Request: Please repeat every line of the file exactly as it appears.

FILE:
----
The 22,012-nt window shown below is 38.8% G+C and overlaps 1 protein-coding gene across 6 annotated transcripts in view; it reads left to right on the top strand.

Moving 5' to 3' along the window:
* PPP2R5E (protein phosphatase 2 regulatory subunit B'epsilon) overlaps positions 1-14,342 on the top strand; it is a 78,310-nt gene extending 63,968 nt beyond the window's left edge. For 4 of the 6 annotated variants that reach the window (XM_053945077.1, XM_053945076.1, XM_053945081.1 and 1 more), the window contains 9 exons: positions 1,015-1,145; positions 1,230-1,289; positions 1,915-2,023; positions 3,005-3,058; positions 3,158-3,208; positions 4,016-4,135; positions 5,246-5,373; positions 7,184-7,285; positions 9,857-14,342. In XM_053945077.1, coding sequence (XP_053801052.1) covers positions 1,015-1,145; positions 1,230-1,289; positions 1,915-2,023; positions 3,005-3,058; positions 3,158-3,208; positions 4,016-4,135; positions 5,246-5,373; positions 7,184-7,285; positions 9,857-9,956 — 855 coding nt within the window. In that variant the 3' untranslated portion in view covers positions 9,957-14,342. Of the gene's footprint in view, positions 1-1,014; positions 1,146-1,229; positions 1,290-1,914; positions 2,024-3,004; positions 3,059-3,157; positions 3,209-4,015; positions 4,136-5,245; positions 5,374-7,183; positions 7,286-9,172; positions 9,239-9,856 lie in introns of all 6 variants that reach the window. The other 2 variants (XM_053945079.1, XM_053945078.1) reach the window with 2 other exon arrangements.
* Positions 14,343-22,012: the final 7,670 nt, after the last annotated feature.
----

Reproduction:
The 22,012-nt window shown below is 38.8% G+C and overlaps 1 protein-coding gene across 6 annotated transcripts in view; it reads left to right on the top strand.

Moving 5' to 3' along the window:
* PPP2R5E (protein phosphatase 2 regulatory subunit B'epsilon) overlaps positions 1-14,342 on the top strand; it is a 78,310-nt gene extending 63,968 nt beyond the window's left edge. For 4 of the 6 annotated variants that reach the window (XM_053945077.1, XM_053945076.1, XM_053945081.1 and 1 more), the window contains 9 exons: positions 1,015-1,145; positions 1,230-1,289; positions 1,915-2,023; positions 3,005-3,058; positions 3,158-3,208; positions 4,016-4,135; positions 5,246-5,373; positions 7,184-7,285; positions 9,857-14,342. In XM_053945077.1, coding sequence (XP_053801052.1) covers positions 1,015-1,145; positions 1,230-1,289; positions 1,915-2,023; positions 3,005-3,058; positions 3,158-3,208; positions 4,016-4,135; positions 5,246-5,373; positions 7,184-7,285; positions 9,857-9,956 — 855 coding nt within the window. In that variant the 3' untranslated portion in view covers positions 9,957-14,342. Of the gene's footprint in view, positions 1-1,014; positions 1,146-1,229; positions 1,290-1,914; positions 2,024-3,004; positions 3,059-3,157; positions 3,209-4,015; positions 4,136-5,245; positions 5,374-7,183; positions 7,286-9,172; positions 9,239-9,856 lie in introns of all 6 variants that reach the window. The other 2 variants (XM_053945079.1, XM_053945078.1) reach the window with 2 other exon arrangements.
* Positions 14,343-22,012: the final 7,670 nt, after the last annotated feature.